This mornings M94 on 5715 kHz at 1400 (end time 1408:48) used the ID 1014, vs the ID of 815 used on the 6330 M94 you reported the other day.  This was the second day of this message, an identical message was sent yesterday in the same time slot on the same frequency.  It was not great but still OK in here this morning, at about 10 over S9.  It also had some audio dropouts as the 6330 signal did, although not quite as bad.

Tomorrow the 1400 time slot will be empty on all frequencies.  I believe the only M94/V24 transmissions tomorrow will be V24 at 1530 on 6730.  (EDIT  Ooops, I looked at the wrong line on the chart.  There will actually be several TX's of V24 today and possibly one M94.)

The nature of the signal is, of course, subject to some controversy.  It is highly unlikely it would be "diplomatic" in nature as there are other known links for that, and such communications tend to be two-way.  This type is, by its nature, one way.  The prevailing thought is that these are like many "numbers" transmissions, one-way communications with assets in the field.  Communications that do not in any way reveal the location or identity of the recipient.

V24 and M94 have been RFDF'ed to be originating in South Korea itself.  And it has essentially been confirmed that they originate from the same transmitter.  Since they originate in South Korea but V24 always uses North Korean lead in songs it is assumed that the recipients might be in North Korea.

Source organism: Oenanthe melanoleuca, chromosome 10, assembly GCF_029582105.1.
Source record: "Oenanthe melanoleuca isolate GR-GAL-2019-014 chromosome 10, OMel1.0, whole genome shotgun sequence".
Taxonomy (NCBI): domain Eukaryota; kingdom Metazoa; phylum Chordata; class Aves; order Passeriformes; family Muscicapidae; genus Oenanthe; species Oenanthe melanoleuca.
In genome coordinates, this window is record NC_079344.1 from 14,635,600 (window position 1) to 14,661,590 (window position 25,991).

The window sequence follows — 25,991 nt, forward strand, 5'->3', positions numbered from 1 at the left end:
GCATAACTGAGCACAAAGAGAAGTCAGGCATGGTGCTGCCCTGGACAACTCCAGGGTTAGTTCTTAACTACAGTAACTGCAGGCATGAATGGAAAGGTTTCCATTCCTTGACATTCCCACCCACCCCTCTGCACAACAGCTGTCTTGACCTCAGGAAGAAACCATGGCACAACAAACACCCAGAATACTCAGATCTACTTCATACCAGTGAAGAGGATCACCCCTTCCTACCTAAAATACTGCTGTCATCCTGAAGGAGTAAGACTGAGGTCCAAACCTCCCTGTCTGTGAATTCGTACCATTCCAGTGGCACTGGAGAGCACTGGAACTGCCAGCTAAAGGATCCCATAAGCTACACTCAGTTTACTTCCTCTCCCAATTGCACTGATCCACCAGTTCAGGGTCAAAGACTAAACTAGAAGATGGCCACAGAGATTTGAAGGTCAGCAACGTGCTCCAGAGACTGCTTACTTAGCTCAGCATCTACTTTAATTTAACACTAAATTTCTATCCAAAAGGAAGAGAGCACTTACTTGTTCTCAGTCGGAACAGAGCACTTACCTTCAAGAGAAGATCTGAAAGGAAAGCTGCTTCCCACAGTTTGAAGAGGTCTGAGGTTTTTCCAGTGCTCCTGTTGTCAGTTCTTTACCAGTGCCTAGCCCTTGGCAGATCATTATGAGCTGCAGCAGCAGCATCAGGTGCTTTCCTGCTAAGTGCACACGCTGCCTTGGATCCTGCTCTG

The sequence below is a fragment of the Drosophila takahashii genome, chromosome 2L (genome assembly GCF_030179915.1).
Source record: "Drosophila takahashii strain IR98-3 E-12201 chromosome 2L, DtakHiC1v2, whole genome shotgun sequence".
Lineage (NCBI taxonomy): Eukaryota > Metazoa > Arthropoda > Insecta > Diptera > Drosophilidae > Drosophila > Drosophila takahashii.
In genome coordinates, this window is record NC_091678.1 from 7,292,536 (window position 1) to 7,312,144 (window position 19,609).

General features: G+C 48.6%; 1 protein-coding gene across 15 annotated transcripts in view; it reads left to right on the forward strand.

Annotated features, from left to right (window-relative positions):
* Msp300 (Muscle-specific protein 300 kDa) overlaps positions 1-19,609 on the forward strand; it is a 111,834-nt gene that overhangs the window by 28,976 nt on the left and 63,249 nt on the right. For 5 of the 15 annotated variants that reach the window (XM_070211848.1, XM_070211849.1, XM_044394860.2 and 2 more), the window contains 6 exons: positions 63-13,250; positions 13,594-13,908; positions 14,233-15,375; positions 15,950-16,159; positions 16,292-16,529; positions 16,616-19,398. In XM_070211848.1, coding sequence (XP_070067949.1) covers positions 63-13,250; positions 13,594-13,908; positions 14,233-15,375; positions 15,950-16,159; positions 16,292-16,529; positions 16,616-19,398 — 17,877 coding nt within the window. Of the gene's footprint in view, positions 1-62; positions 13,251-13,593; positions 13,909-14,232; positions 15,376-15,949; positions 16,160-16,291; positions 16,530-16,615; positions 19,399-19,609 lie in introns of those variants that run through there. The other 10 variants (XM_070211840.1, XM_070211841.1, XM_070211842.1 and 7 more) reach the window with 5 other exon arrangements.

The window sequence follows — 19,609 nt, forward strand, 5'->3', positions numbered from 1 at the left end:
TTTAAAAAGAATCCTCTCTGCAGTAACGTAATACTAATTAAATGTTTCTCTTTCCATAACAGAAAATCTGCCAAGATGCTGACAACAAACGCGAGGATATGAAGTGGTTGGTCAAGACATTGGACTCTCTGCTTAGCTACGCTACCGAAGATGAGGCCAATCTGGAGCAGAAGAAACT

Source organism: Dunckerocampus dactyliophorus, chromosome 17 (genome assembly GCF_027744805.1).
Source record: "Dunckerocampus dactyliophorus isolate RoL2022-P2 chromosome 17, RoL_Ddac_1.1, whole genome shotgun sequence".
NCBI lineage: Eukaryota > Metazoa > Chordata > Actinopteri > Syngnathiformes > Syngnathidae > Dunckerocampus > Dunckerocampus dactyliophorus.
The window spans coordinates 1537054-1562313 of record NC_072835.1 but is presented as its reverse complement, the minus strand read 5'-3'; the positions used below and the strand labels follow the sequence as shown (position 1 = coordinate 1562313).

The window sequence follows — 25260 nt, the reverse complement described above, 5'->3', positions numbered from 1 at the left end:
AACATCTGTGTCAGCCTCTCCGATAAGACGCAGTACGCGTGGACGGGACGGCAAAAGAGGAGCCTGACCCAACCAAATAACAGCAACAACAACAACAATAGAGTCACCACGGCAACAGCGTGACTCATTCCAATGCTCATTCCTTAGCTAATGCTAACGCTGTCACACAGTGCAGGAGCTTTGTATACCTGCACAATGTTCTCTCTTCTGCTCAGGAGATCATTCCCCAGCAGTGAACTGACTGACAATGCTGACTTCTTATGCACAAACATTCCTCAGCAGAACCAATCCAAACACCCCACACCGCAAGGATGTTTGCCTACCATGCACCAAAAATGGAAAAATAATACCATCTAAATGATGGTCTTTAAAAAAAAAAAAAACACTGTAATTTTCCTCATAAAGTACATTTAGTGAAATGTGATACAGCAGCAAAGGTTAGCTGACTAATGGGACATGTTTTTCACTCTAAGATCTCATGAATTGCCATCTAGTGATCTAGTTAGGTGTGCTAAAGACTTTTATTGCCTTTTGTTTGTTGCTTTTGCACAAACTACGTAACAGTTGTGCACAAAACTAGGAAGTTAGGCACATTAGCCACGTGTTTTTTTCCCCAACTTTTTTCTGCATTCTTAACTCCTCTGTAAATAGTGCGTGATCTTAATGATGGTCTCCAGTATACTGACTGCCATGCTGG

Also, noted your HF-GCS Video with the "Sky King" Preamble on YouTube Very Nice. I placed My HF-GCS Listing In The Spy Numbers section because seems to me some type or variation of One-Time Encryption is being used and I thought Folks interested in Numbers Stations would be the most likely to appreciate.

There are many transmissions to be found on HF that fit the profile of encoded numbers or letters groups, particularly in CW mode today.  However, Spy Numbers stations are a specific breed.  GHFS is generally not considered a numbers transmission despite the fact that it may be of interest to people also watching numbers stations.  I made sure to specify that in my video just so that new people, possibly trying to find an example to compare to what they are hearing, would know that.

There have been a few people putting GHFS receptions in the Spy Numbers Database, and that can create incorrect data when people are trying to build prediction tables.
« Last Edit: October 14, 2010, 1302 UTC by Token »
T!
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Re: M94 S. Korean Morse Numbers Transmission on 6330 KHz
« Reply #7 on: October 14, 2010, 1807 UTC »